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Hume on will and causation

  1. Nov 13, 2004 #1

    learningphysics

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    "Some have asserted, that we feel an energy, or power, in our own mind; and that having in this manner acquir'd the idea of power, we transfer that quality to matter, where we are not able immediately to discover it. The motions of our body, and the thoughts and sentiments of our mind, (say they) obey the will; nor do we seek any farther to acquire a just notion of force or power. But to convince us how fallacious this reasoning is, we need only consider, that the will being here consider'd as a cause, has no more a discoverable connexion with its effects, than any material cause has with its proper effect. So far from perceiving the connexion betwixt an act of volition, and a motion of the body; 'tis allow'd that no effect is more inexplicable from the powers and essence of thought and matter. Nor is the empire of the will over our mind more intelligible. The effect is there distinguishable and separable from the cause, and cou'd not be foreseen without the experience of their constant conjunction. We have command over our mind to a certain degree, but beyond that, lose all empire over it"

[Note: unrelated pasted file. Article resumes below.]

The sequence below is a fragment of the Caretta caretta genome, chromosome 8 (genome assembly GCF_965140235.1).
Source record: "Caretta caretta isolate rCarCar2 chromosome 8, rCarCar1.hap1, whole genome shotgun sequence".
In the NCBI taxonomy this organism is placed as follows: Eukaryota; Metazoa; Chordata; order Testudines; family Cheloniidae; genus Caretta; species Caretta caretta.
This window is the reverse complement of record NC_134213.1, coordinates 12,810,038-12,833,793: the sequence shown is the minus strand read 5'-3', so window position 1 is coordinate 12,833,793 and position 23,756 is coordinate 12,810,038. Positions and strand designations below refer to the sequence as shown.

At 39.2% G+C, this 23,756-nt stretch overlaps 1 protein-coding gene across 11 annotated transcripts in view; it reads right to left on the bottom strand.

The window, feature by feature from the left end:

from a Treatise of Human Nature Book 1, by David Hume

    Doesn't the last sentence in the above paragraph, go against the entire argument Hume is trying to make? If we do have ANY command over our mind, doesn't that mean that the will is a real cause? Perhaps Hume just made an error including this last sentence, or perhaps an error in translation?
     
  2. jcsd
  3. Nov 13, 2004 #2
    Does he go on to talk about what shape this command takes? I agree it does seem counter to the rest of the paragraph.
     
  4. Nov 13, 2004 #3

    learningphysics

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    Here's a link to the entire text: http://cspar181.uah.edu/RbS/JOB/hume00.html

    I think I might just be misunderstanding what he meant.
     
  5. Nov 13, 2004 #4

    selfAdjoint

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    Well it's certainly not an error of translation, since Hume, a Scot, wrote in English.

    He means we have the feeble power to switch our minds from one thought to another, but no power to make anything happen in the outside world, not even to move our hands. What he is emphasizing is this disconnect between what we think and what we experience.
     
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